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Go Blog Social starts great conversations about food and farming

Go Blog Social

Katie Dosen of To Live for Style chats with Kansas volunteers Laura Handke and LaVell Winsor and CommonGround Missouri coordinator Luella Fischer.

What a weekend! The ladies of CommonGround Kansas and Missouri spent a beautiful, sunny Saturday filled with great conversation with truly lovely people in downtown Kansas City during Go Blog Social. We were so happy that we could help answer attendees’ questions about how we raise crops and livestock on our farms. We were especially excited about the genuine interest that so many of you expressed. The fact that you feel a personal investment in learning how your food is grown is really encouraging! We love to share our stories and convey what it means to be a farmer!

We wanted to give a little blog love to just a few of the fine folks who took time to chat with us! We know missed some! If you stopped by to chat with us and we didn’t get a chance to swap contact info, please shoot us an email at commongroundkansas@gmail.com and we’ll be happy to add your link here.

A special thank you to CommonGround Missouri, who partnered with our CommonGround Kansas ladies for this special event!

 

 

 

 

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We’re ready to get social!

We're excited to be a sponsor for Go Blog Social in Kansas City!

We’re excited to be a sponsor for Go Blog Social in Kansas City!

Go Blog Social may already be underway in KC today, but we’re getting really excited to meet bloggers and social media mavens at this special event in downtown Kansas City tomorrow, Apr. 5. We’re even more excited that we get to share our sponsorship with our next-door neighbors, CommonGround Missouri, to help answer questions about food and farming.

As farmers and moms, we understand how important it is to have confidence in where your food comes from. That’s why we’re excited to have conversations with some wonderful folks tomorrow about their most pressing questions about their food.

We love sharing the story of our farms and ranches. Most importantly, we are honored to be a part of the fact-finding mission that every consumer should embark upon to learn about how their food is raised. It’s like our teachers told us growing up, doing your homework (and doing your own homework) is important. We couldn’t agree more!

When we find out the real stories behind our food, we can make more informed decisions about what we feed our families.

Attending Go Blog Social? Stop by our booth and say hello! More importantly, bring your questions. Our farm moms will gladly answer them!

 

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Why Food Day “Facts” Aren’t So Factual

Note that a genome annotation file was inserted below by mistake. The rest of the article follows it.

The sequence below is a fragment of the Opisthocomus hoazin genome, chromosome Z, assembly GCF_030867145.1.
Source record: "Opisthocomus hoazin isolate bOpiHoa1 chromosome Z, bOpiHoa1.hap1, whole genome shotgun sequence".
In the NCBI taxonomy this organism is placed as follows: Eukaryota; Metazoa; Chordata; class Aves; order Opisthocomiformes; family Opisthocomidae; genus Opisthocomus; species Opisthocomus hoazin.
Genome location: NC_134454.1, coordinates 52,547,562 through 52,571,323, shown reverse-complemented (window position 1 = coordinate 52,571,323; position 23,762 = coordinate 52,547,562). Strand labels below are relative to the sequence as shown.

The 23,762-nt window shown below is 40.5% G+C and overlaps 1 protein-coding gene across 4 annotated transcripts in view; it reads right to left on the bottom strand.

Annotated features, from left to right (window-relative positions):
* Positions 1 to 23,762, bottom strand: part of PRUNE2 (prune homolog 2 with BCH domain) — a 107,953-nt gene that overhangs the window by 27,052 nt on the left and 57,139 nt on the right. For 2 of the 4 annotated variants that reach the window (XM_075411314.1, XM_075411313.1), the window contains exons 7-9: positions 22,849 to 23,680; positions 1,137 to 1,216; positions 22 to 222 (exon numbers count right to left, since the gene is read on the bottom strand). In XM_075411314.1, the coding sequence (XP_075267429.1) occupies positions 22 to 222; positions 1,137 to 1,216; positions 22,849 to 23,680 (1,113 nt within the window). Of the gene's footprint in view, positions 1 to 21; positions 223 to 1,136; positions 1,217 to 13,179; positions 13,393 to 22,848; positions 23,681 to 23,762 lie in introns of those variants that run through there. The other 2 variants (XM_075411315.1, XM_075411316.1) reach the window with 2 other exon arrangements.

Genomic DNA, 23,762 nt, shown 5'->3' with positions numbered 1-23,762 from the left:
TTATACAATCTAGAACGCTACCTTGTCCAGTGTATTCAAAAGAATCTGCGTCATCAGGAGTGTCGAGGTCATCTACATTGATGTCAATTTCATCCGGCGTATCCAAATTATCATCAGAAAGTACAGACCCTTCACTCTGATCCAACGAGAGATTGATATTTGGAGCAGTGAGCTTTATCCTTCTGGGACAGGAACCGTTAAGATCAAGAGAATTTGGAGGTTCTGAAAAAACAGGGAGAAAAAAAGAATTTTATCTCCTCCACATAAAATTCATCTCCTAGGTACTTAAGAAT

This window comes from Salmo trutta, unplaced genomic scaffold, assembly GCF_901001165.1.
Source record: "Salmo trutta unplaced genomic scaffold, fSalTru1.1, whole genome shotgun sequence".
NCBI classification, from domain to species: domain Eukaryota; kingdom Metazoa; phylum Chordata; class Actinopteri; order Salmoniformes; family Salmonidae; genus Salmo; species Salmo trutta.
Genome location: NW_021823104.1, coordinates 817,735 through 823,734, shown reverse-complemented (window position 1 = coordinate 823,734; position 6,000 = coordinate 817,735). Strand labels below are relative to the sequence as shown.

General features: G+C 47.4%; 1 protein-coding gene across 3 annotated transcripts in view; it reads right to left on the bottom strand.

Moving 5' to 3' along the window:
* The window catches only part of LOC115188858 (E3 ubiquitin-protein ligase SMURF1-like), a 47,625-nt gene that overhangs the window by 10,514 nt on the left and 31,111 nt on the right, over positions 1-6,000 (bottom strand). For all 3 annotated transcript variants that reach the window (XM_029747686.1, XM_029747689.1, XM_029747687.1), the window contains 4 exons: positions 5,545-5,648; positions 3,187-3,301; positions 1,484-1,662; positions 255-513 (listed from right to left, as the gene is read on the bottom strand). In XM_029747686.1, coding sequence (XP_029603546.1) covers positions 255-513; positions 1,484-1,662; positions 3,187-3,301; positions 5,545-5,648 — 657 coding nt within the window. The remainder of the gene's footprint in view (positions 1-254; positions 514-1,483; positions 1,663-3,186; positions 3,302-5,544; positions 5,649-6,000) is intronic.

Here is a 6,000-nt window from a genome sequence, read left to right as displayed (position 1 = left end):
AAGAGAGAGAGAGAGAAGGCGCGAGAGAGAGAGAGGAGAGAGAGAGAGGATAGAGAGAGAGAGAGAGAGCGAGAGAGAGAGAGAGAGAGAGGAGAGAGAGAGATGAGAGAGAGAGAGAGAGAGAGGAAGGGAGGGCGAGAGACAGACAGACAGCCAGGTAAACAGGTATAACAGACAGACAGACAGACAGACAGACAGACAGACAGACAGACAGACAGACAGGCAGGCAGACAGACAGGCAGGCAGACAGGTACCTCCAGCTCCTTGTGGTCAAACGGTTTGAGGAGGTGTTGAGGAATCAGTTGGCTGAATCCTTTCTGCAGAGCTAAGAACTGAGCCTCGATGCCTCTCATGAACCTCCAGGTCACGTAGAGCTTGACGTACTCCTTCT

Oct. 24 is Food Day, which celebrates healthy, affordable and sustainably produced food. It sounds like a pretty great cause to get behind, right?

As farmers and moms, we support the movement to get Americans to eat healthier and move more. But what really concerns us is pushing out loads of misinformation behind what seems to be fairly noble cause.

Do we agree we should spend less time in the drive-through and more time as a family at the dinner table? Absolutely!

Do we agree that we should strive to eat more balanced diets with fruits and vegetables instead of cartons of greasy fried foods, gooey pastas and sugary desserts? You bet!

But here’s where we simply need to set the record straight:

Food Day urges folks to cut back on “fatty, factory-farmed meats.”

What exactly is a factory farm, anyway? Take a good look around at the 2.2 million U.S. farms. We are hard-working families, not factories. We devote our lives to giving our animals the best care possible, often putting their needs above our own. In any weather and at any time of day, we’re there to ensure our farm animals have the food, water, shelter, space and medical care they need.

We also want our critics to know that cattle spend the majority of their lives in pastures eating grass. When mature, cattle are sold or moved to feedlots where they typically spend 4-6 months. Feedlots allow ranchers to raise beef more efficiently with fewer natural resources like land, feed and water. Feedlot cattle live in fenced areas that give them plenty of food, fresh water and room to move around. Veterinarians, nutritionists and cattlemen work together to look after each animal every day.

And labeling all meats as fatty? Well, that’s just not accurate. In fact, there are 29 cuts of lean beef and six cuts of lean pork that meet the USDA’s guidelines for lean, heart-healthy meats with less than 10 grams of fat, 4.5 grams of saturated fat and 95 milligrams of cholesterol per serving. The trend of avoiding meat because it’s generally “unhealthy” is simply unfounded. Why can’t we all just adopt the attitude of “everything in moderation,” park a little farther from the store and talk a walk more often?

Food Day advocates say “a meat-heavy diet takes a terrible toll on the environment.”